The Senate has passed a motion to strip men’s rights activist Bettina Arndt of her Medal of the Order of Australia after the commentator suggested the murderer of Brisbane woman Hannah Clarke could have been “driven too far” when setting Clarke and her three children on fire.
Arndt has also argued that gender doesn’t play a role in domestic violence, that domestic violence isn’t prevalent in Australia and that men are more likely to injure women in two-way violence simply due to their size and strength.
Here are some findings and misconceptions about her statements.
Violence is not equal
Arndt quotes the Partner Abuse State of Knowledge (PASK) project, a literature review into domestic violence research conducted by 42 professors across the US, Canada and UK.
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This is a large-scale review which looks into 17 aspects of domestic violence, reviewing 1700 pieces of academic literature.
Representatives from domestic violence advocacy groups Our Watch, Women’s Safety NSW, ANROWs and several academics contacted by Crikey weren’t familiar with the study. It has not received any substantial media attention in Australia, but its sections have been cited on Google Scholar almost 2500 times.
The section of PASK that Arndt quotes, Rates of Male and Female Perpetration, along with other international research, has found both genders are just as likely to slap, push, shove, or throw an object at a partner.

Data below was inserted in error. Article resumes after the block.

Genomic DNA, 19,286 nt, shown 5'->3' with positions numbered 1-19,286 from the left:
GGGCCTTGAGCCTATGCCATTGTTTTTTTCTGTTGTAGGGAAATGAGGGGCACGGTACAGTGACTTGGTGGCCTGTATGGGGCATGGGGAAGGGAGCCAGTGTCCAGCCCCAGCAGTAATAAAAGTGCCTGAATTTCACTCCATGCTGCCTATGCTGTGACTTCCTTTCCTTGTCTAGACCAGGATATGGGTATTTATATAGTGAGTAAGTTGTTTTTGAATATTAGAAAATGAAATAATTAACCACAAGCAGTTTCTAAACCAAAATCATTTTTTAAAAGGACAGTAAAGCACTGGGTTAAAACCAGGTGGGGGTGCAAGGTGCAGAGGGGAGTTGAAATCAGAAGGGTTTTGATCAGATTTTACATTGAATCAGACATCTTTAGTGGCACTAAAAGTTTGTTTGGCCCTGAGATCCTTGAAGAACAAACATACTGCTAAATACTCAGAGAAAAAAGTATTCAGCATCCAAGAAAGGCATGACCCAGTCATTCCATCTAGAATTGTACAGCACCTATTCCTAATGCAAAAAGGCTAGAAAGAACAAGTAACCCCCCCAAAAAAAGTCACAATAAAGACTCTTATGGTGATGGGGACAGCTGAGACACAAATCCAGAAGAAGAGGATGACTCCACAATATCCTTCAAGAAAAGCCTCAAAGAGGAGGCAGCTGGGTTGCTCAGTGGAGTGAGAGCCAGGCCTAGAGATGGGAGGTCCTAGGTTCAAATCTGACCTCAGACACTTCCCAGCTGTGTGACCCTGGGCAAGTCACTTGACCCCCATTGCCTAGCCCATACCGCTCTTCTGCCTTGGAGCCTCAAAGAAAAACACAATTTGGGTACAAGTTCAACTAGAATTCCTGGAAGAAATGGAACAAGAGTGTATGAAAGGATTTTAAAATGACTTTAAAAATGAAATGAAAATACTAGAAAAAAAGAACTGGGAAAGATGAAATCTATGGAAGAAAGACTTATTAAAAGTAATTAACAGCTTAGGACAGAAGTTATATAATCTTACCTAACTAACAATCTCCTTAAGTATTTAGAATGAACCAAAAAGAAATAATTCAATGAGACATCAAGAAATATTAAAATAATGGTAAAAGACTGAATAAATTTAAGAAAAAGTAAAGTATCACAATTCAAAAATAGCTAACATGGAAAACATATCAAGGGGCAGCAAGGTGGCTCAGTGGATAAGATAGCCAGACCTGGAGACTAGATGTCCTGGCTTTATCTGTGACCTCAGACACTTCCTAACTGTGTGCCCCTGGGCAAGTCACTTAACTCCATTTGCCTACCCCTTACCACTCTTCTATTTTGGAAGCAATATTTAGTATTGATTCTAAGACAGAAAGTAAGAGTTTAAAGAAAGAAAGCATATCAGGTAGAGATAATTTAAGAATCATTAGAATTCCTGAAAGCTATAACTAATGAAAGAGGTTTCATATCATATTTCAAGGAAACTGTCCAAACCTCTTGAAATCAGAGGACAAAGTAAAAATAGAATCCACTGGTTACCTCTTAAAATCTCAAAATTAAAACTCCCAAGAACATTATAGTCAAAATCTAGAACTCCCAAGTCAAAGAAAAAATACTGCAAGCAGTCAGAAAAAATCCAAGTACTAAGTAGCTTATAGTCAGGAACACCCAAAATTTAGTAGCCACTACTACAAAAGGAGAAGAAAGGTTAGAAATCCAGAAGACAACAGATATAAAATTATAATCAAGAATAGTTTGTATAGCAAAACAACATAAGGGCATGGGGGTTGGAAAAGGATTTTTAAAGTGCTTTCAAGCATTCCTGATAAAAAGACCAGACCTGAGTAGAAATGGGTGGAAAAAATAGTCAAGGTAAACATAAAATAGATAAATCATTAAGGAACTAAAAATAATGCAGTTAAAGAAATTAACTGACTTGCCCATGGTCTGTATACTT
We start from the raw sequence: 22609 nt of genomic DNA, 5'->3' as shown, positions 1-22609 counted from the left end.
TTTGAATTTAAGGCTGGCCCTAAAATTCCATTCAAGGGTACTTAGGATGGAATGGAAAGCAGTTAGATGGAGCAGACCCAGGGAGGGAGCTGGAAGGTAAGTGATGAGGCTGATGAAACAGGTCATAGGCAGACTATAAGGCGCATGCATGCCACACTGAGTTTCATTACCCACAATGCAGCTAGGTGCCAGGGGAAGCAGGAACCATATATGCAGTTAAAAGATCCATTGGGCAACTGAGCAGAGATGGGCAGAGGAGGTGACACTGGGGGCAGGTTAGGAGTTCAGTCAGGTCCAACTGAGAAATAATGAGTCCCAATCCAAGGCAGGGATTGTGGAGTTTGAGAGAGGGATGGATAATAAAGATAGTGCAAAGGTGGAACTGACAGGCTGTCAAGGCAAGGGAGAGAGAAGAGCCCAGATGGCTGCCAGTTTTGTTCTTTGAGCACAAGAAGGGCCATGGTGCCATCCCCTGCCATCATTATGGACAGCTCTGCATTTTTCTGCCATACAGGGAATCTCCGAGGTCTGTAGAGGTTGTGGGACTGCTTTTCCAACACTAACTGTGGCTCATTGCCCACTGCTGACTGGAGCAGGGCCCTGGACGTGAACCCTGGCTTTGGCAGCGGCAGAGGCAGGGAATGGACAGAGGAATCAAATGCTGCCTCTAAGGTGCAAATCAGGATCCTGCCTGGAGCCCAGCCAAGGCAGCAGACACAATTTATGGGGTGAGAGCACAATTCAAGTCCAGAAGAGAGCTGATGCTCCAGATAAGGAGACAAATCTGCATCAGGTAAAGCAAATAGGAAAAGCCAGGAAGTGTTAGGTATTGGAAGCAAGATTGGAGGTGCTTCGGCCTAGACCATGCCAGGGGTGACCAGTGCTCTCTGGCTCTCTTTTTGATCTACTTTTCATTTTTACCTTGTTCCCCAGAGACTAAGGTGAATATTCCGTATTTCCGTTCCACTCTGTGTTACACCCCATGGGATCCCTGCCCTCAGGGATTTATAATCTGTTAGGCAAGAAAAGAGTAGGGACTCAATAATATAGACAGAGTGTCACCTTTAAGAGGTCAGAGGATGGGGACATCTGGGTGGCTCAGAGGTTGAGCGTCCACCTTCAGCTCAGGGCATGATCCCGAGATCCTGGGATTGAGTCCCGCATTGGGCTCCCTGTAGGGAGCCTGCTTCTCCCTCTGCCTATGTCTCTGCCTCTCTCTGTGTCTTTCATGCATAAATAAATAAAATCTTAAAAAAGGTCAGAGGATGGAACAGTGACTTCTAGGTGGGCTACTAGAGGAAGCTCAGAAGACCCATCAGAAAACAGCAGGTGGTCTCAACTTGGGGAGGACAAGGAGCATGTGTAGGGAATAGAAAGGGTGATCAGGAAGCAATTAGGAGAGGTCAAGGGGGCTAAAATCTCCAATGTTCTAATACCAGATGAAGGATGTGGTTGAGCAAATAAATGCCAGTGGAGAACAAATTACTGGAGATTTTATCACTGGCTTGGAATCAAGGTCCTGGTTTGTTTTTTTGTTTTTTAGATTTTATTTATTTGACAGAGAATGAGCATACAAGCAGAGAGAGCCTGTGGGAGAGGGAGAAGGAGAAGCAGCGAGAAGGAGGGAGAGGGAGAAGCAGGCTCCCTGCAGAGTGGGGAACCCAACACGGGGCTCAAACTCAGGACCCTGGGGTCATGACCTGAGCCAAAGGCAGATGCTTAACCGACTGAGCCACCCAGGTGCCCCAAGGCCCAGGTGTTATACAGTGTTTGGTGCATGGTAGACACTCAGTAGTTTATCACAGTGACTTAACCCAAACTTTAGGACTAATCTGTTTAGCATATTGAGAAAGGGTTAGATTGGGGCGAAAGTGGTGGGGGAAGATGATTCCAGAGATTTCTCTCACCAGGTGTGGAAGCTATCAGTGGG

But Dr Michael Flood, a sociologist who specialises in gender and sexuality studies, said there were problems with relying on PASK.
“Firstly, it’s not a study, it’s a literature review,” he said. Many of the papers it reviewed used flawed methodology.
Most of the literature reviewed in the PASK chapter that Arndt cites uses the Conflict Tactic Scale (CTS), a common method used when collecting data on domestic violence. Participants self-report if they’ve ever engaged in different types of violence against a partner.
“The CTS doesn’t look at the impact, method, history or meaning of the violence … It doesn’t ask if the person was afraid, injured, acting in defence or if the violence had happened before, or happened often. The CTS is widely criticised,” Flood said.
The CTS also only surveys one person in the relationship, and only surveys those in a relationship.
“We know the time during and after a separation is considerably risky … it doesn’t gather data on that,” Flood said.
Dr Kristin Diemer, a sociologist at Melbourne University who conducts family and domestic violence applied research, agreed, telling Crikey PASK’s statistics don’t take into account asymmetry of violence — the severity and frequency of violence.
“Women can respond in self-defence and sometimes that will be looked at as instigating violence,” she said. “[The PASK project] asks how many times people say yes to types of physical abuse … when you count up the results, men and women answer equally.”
But, Diemer added, it doesn’t include the context or information about violence over time.
“If we can add all those elements into the actual experience of violence we see real gender contrasts, by both victimisation and perpetration,” she said.
Murder is not ‘inevitable’